With Bank of England base rates still at an all-time low, you could be forgiven for expecting that the interest we incur on our debts would also drop. It’s simple mathematics really.
Savers have been suffering for years now with the interest they receive cut to the bone. Mortgage rates, and personal loans too, have continued to fall, so why not our credit cards?
Recent figures show that over the past 12 months, the charges for credit card interest has hit a record high of an eye-watering 23% and an increase of 1.5% since this time last year.
During 2016, several large lenders significantly increased the amount many new borrowers paid for their credit card debt. The new charges, announced by HSBC for its Premier MasterCard, have gone up from 11.9% to 18.9%. Santander has pushed the APR on their 123 credit card from 16.5% to 18.4%, and Virgin Money now charges 20.9% to some new customers – an increase of 2%.
This has happened because lenders are now looking to link their rates according to risk and economic factors rather than the BOE base rate as they previously had done.
There are still a significant number of credit card deals out there offering interest-free rates, but when the period ends, lenders can increase interest rates at any time if they feel they are more at risk due to unforeseen economic changes, so borrowers must be proactive at switching their debts.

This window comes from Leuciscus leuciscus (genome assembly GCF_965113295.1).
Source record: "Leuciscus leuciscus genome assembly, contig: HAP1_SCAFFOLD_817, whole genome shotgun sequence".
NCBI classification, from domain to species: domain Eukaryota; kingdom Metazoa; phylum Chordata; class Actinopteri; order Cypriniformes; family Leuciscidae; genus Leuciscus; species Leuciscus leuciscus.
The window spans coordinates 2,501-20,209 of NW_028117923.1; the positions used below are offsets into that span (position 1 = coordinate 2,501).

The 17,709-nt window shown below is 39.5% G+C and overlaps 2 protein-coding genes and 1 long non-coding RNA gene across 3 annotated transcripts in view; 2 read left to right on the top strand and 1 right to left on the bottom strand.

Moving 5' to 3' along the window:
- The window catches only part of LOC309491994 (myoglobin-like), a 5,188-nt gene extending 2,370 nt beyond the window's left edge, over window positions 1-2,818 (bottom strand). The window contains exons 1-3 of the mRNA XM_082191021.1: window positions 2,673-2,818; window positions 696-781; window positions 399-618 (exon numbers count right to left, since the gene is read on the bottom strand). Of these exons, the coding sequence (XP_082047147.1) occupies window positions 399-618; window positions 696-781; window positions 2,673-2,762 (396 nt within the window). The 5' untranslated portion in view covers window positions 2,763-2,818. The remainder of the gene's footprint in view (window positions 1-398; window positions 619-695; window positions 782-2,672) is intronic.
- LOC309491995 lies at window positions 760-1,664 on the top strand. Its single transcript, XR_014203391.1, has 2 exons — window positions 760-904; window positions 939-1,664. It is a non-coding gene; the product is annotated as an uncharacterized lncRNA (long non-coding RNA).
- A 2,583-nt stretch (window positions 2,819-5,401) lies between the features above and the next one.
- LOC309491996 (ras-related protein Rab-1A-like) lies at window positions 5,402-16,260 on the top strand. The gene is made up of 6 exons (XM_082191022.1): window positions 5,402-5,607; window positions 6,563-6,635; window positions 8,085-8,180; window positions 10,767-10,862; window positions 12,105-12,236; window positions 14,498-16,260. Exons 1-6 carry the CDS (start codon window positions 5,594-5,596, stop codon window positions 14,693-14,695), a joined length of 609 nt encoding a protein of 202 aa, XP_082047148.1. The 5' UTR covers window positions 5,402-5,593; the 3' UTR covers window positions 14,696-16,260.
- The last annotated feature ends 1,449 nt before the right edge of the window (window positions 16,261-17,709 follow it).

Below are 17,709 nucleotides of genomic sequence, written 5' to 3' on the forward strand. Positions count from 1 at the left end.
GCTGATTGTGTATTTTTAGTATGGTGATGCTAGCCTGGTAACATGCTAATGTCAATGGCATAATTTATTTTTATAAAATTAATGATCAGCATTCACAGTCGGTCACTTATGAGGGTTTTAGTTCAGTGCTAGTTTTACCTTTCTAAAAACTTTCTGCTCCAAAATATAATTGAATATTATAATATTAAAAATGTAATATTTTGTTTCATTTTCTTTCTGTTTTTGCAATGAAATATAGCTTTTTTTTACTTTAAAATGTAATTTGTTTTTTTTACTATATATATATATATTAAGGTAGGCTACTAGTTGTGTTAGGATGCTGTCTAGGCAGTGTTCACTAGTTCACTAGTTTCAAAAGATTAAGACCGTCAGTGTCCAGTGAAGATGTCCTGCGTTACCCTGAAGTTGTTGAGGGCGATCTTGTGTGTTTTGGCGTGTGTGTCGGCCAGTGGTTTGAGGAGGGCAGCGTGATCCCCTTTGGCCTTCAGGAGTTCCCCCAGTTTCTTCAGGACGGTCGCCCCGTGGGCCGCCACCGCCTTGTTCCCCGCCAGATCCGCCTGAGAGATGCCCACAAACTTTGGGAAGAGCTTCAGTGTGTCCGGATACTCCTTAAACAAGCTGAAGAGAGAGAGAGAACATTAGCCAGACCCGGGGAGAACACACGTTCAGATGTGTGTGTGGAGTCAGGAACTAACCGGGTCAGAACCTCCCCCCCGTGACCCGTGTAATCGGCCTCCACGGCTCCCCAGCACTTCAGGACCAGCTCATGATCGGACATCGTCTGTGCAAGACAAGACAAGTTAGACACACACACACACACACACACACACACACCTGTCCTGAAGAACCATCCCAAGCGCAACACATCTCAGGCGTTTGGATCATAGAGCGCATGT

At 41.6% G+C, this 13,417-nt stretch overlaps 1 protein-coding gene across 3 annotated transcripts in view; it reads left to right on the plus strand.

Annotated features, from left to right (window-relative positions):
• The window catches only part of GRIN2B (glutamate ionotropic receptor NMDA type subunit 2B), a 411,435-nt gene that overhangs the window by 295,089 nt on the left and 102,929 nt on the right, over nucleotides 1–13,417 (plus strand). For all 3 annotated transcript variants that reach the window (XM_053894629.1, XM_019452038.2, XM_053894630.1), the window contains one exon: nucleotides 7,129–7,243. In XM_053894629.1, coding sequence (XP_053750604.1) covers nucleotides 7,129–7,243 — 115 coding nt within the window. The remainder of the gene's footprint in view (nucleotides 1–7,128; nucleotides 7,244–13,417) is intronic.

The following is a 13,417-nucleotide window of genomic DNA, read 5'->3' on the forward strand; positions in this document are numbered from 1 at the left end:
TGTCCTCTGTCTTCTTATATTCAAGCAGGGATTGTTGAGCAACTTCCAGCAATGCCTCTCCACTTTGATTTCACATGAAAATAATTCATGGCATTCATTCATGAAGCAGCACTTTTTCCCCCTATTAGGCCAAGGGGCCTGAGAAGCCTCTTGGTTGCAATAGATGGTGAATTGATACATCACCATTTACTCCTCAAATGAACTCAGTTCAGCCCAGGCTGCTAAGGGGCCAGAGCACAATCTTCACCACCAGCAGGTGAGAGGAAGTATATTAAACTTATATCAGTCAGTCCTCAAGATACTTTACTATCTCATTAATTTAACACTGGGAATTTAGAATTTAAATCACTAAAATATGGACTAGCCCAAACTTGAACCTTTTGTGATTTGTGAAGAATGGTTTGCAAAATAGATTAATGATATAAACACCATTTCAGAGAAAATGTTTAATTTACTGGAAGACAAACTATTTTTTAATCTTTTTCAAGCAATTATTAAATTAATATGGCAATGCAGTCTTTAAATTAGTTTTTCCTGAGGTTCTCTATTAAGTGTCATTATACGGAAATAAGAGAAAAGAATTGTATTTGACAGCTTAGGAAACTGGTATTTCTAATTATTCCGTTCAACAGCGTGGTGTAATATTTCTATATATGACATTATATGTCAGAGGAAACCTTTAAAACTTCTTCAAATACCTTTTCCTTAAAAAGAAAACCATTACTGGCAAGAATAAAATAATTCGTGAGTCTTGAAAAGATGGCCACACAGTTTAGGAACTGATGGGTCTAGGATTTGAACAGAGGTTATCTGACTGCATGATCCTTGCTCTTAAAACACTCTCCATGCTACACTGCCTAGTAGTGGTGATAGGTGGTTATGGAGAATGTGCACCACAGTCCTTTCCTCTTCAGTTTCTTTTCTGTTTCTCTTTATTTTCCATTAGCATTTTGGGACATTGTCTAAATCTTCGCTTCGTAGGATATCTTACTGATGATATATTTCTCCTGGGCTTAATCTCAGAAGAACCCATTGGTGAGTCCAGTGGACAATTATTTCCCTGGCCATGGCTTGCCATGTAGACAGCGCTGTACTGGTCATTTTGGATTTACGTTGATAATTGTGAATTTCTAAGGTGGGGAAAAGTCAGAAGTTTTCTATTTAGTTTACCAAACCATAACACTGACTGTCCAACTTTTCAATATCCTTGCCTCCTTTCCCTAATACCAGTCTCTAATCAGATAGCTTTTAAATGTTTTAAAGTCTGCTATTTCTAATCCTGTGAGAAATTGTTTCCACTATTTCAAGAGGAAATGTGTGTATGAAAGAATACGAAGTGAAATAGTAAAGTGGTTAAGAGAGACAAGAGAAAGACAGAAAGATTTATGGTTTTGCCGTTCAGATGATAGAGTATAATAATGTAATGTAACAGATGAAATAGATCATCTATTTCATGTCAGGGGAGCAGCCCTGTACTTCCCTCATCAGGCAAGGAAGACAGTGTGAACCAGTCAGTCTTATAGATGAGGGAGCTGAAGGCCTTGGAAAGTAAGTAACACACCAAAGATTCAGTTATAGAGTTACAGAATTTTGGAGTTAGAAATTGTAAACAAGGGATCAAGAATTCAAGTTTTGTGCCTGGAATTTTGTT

Borrowing £8,000 based on 22.8% APR would cost £2,812 in interest, which would take 37 months to pay off if a repayment of £300 is made each month. However, if a borrower chose an interest-free credit card and paid back the balance before the end of the offer period, then interest charges could be avoided altogether.
The APR is just one aspect of a credit card that customers need to consider before entering into an agreement, but there are other factors that a customer needs to take into consideration too.
The customer should decide in advance how they intend to use the card regarding balance transfers, money transfers or making purchases and then choose the card that is best suited to their needs.
There are dozens of interest-free offers available, and a shrewd borrower can keep ahead of the game quite easily by switching deals and repaying their balance by the end of the interest-free period.
But at the end of the day, with the base rate at just 0.25%, can a credit card lender really justify charges of 23%?
The answer is simple.
They don’t have to justify anything at all.